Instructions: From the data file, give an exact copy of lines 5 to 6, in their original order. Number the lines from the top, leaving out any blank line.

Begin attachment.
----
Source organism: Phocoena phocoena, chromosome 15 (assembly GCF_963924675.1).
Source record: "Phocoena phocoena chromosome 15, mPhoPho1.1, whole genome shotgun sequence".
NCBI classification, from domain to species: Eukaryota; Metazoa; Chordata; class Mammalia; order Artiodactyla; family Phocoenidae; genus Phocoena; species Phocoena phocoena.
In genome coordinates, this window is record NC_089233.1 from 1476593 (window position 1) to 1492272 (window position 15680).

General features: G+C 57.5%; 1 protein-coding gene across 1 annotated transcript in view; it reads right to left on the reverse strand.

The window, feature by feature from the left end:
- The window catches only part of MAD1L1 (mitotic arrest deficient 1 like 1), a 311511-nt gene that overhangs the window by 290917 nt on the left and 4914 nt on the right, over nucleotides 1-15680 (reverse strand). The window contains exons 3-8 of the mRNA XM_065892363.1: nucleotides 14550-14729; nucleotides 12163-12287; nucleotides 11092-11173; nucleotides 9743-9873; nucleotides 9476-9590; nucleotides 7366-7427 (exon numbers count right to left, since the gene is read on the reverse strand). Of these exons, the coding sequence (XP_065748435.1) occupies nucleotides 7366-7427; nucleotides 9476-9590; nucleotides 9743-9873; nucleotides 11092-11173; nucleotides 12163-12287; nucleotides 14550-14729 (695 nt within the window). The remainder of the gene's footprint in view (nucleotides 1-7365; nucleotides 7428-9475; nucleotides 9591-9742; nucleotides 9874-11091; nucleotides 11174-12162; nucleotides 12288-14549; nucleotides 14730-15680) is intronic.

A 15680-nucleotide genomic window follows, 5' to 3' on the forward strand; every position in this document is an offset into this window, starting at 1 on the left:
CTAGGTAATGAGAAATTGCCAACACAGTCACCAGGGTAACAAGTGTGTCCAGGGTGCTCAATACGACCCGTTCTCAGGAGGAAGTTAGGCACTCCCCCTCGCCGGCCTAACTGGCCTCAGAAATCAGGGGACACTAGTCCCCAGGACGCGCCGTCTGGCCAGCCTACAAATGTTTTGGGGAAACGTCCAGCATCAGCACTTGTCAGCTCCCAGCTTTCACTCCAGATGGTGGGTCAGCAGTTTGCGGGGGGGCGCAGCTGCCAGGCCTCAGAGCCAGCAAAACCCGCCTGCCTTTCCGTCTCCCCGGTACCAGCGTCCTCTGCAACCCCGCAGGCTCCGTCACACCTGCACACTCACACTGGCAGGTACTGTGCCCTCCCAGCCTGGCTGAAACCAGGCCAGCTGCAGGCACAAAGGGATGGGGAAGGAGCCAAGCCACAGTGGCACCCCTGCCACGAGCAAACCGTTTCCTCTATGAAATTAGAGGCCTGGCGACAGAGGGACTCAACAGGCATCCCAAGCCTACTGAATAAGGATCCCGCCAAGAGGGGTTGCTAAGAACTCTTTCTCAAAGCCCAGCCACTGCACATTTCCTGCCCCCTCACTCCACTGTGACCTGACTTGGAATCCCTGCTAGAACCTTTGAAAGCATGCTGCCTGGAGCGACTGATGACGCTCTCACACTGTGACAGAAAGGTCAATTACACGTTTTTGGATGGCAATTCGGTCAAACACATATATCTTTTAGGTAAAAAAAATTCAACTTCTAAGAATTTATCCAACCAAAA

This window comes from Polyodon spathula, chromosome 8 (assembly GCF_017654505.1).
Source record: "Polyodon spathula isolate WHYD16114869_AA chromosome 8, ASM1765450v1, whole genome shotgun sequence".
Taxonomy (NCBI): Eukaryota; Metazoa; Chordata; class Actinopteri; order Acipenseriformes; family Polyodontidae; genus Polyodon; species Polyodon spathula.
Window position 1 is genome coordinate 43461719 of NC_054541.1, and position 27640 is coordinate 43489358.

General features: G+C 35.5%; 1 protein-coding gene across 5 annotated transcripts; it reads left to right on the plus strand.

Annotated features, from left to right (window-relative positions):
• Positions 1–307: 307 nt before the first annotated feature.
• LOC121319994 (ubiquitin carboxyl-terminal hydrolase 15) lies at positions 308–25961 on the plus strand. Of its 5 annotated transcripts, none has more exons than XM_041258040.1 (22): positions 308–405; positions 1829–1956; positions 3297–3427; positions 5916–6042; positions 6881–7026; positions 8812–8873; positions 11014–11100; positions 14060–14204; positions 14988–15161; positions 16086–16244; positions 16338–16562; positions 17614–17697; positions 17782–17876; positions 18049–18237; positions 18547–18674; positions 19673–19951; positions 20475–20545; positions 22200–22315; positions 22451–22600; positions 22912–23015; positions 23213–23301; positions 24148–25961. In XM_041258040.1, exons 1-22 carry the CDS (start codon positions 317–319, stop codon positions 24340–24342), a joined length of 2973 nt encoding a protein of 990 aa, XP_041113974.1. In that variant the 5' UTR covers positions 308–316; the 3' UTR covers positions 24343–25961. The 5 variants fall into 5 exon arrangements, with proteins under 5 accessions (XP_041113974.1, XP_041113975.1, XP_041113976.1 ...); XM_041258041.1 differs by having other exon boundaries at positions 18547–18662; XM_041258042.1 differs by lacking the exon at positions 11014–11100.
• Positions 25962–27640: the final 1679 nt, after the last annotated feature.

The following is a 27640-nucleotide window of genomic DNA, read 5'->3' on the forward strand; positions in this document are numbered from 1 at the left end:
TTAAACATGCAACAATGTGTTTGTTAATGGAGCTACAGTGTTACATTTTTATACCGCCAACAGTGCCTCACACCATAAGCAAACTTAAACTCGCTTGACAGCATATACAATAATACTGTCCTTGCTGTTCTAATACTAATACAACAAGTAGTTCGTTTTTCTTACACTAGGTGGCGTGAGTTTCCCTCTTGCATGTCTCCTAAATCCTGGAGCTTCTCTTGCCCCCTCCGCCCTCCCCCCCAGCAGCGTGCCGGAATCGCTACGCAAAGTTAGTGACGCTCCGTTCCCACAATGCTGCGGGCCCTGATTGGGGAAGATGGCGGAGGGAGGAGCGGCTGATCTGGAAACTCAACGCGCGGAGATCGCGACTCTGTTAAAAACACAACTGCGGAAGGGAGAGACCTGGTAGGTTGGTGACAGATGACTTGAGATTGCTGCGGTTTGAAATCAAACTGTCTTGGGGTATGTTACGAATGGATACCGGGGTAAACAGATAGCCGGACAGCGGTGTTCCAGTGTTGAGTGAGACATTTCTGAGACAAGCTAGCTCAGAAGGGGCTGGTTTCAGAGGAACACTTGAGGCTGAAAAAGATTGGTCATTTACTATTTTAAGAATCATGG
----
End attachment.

General features: G+C 57.5%; 1 protein-coding gene across 1 annotated transcript in view; it reads right to left on the reverse strand.

The window, feature by feature from the left end: